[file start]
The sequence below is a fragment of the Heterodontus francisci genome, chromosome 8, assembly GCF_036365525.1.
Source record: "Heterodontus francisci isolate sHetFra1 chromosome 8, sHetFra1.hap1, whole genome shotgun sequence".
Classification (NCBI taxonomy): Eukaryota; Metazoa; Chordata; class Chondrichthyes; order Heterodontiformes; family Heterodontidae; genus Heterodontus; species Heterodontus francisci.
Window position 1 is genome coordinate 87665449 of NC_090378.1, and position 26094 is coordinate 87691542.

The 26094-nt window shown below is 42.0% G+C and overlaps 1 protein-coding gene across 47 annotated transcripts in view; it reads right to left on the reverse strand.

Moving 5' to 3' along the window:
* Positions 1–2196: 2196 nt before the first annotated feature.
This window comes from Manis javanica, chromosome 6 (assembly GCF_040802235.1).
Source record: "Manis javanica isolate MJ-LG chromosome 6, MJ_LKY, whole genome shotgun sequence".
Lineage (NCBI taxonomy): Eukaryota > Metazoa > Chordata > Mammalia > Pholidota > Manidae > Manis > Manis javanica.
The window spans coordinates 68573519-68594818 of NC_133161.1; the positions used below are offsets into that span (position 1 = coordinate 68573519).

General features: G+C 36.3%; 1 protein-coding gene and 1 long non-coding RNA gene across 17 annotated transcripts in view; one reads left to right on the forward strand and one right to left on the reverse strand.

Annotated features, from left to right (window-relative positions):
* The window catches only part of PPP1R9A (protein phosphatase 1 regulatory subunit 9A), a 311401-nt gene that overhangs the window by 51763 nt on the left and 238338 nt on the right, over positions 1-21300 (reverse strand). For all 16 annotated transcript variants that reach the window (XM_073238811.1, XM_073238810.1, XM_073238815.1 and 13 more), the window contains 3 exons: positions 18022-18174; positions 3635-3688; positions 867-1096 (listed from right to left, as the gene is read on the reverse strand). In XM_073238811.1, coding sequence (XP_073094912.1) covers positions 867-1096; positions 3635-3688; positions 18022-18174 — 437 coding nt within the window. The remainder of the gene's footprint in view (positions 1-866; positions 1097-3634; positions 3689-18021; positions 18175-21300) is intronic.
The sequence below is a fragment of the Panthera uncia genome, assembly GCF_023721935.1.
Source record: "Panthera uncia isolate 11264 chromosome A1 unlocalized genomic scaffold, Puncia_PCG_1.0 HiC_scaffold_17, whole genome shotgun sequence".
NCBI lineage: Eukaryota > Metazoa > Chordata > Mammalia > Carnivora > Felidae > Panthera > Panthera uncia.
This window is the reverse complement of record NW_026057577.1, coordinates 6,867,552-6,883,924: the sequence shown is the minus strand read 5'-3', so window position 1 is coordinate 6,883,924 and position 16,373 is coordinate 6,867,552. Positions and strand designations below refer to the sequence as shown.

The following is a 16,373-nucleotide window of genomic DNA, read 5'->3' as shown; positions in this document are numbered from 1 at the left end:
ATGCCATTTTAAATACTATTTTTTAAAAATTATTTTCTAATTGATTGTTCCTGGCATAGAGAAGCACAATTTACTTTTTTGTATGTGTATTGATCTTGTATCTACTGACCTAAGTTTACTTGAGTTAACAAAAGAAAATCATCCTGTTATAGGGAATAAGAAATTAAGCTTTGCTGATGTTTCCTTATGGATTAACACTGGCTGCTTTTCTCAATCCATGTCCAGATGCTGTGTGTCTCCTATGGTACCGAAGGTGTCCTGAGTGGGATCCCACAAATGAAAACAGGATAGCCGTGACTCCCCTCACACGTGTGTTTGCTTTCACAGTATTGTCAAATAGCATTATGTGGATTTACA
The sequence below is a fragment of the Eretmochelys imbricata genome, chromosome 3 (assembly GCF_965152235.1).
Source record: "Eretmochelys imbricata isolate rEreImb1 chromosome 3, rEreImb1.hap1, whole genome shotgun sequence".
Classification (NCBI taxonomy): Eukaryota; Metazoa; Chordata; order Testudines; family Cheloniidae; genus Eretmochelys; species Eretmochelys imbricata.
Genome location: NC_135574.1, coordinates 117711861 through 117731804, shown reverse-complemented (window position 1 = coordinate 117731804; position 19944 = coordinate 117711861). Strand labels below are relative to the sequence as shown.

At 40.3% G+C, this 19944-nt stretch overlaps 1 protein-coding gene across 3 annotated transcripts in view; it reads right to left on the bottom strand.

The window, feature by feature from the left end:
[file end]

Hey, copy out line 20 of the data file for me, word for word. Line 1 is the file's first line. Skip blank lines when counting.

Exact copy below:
ATGCCATTTTAAATACTATTTTTTAAAAATTATTTTCTAATTGATTGTTCCTGGCATAGAGAAGCACAATTTACTTTTTTGTATGTGTATTGATCTTGTATCTACTGACCTAAGTTTACTTGAGTTAACAAAAGAAAATCATCCTGTTATAGGGAATAAGAAATTAAGCTTTGCTGATGTTTCCTTATGGATTAACACTGGCTGCTTTTCTCAATCCATGTCCAGATGCTGTGTGTCTCCTATGGTACCGAAGGTGTCCTGAGTGGGATCCCACAAATGAAAACAGGATAGCCGTGACTCCCCTCACACGTGTGTTTGCTTTCACAGTATTGTCAAATAGCATTATGTGGATTTACA